When Kupe circumnavigated New Zealand, c. 900 AD, Maori tradition is that he was obstructed by the inhabitants in the vicinity of, what is now, Lake Grassmere. In revenge Kupe turned the sea onto their plantations thus making Lake Grassmere.1 The Maori name for the lake is Kapara-te-hau.
In the era of Te Rauparaha there was a massacre in this area. The great chief had come from the North to take ducks to preserve in fat for winter food, but Ngai Tahu heard of this plan and waited in ambush. The ambush resulted in three hundred deaths and only thirty escaping, including Te Rauparaha who had to swim out to a canoe. Tradition tells us that the canoe was already fully laden, but a woman was pushed overboard to make room for the great chief!
In the era when there were several whaling stations along Marlborough’s East coast, the area was known as Cobbler`s Hole.
Until World War II the Lake remained in a more or less natural state, i.e. dry and dusty during the summer months and covered in water during the winter. In the spring a number of birds would nest in the lake area. These included swans.
Around 1940 railway-men working in the Kaparu area just north of the lake found fragments of egg-shell believed to be from moa eggs. My father had a collection of about fifty such fragments that he had collected.
In 1938 the Government of the day had a survey plan drawn up for approximately three-quarters of the lake area, being the area east of the railway line, and the next year this was officially designated as Land for Aviation Purposes. Subsequently an airfield and a bombing range were established in the area. These were used for training pilots based at Woodbourne during WWII. Incidentally, in later years Peter Skellerup, a Director of Dominion Salt, used the same airfield when making quick business trips from Christchurch.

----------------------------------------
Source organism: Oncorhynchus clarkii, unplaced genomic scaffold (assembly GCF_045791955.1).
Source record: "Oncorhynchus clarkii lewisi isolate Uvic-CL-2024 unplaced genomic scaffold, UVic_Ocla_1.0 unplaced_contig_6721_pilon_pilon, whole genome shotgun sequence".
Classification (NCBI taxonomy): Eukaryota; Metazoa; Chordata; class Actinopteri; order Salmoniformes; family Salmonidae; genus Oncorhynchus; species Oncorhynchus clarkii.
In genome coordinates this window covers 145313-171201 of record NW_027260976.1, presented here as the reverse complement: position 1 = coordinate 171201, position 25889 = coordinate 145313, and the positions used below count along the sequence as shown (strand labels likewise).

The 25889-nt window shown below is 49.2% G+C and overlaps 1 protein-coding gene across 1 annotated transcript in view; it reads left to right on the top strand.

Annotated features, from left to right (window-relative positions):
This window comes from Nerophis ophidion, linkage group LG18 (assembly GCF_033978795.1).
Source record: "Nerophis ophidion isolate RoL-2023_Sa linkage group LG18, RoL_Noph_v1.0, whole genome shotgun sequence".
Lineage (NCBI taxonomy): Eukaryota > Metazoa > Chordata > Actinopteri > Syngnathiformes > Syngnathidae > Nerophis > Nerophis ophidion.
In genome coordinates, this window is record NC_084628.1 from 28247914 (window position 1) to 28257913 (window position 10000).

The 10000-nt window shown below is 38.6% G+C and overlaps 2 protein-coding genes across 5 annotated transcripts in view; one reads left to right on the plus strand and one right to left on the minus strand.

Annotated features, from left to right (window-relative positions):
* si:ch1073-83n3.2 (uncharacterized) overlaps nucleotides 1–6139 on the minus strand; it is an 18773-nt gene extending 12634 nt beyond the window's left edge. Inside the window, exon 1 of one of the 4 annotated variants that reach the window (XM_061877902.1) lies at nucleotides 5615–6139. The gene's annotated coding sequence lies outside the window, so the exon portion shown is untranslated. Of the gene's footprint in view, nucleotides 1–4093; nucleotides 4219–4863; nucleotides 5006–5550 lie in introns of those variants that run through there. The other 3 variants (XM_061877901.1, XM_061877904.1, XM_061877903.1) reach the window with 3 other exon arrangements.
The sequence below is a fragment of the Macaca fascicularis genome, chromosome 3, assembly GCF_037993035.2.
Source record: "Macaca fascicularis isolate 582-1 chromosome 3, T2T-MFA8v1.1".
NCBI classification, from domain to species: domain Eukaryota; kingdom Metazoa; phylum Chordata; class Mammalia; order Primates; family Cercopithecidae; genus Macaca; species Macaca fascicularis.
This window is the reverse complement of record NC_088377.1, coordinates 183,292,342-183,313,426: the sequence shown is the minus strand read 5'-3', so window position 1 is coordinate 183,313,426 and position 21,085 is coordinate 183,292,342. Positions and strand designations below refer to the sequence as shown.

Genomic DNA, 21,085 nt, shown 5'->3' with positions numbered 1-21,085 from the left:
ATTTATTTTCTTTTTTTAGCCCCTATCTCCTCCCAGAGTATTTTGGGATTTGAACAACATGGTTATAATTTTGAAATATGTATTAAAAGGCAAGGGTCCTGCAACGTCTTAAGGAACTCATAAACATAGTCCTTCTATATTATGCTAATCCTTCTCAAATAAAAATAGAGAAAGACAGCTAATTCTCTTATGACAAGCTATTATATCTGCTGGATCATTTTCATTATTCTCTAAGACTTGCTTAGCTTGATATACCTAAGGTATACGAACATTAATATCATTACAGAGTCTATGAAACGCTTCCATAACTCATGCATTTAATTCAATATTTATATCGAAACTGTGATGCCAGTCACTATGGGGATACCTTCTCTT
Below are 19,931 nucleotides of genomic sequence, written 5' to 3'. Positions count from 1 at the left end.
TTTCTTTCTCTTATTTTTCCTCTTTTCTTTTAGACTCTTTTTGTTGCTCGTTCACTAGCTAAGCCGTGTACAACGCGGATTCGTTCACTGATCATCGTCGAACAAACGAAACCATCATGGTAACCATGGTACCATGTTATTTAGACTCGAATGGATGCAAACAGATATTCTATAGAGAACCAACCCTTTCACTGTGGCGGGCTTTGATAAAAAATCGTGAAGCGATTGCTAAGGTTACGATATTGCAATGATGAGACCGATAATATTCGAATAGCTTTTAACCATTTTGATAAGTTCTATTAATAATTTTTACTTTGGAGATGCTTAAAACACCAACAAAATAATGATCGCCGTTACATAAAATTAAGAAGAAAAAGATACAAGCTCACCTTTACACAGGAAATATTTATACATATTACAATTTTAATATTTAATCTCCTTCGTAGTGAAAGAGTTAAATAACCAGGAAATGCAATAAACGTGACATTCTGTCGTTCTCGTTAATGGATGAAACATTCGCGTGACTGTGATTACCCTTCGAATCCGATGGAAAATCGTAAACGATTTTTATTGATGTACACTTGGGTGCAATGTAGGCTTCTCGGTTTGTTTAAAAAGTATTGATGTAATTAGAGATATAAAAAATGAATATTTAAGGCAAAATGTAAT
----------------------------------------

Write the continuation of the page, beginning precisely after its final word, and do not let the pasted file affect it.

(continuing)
During the early years of WW II George Skellerup , a Christchurch businessman, was trying to re-cycle old tyres, as rubber was a rare commodity at that time, and he required salt to do this. Importing salt in large quantities was unlikely to be approved by the war-time government, so he looked around for a way to make salt locally, and thus the salt works at Lake Grassmere was born. Requirements for making salt were: a large area of flat land, near the sea, which would retain water; low rainfall; high evaporation (wind and sunshine); and proximity to transport (road, rail etc.) He found these requirements at Lake Grassmere; and on 23rd. December 1942 he was granted a “Licence to Manufacture Salt”. Actual construction of the necessary ponds etc. started in 1943.
Farming and salt manufacture haven`t always got along well though! In some of Marlborough’s droughts the local farmers have considered the possibility of artificially inducing the clouds overhead to drop rain on their land, but Dominion Salt has made it clear that it may pursue legal action to stop such an undertaking. On the one hand a long period of drought promises a `bumper` salt harvest, while the same season causes farmers loss of production (and income).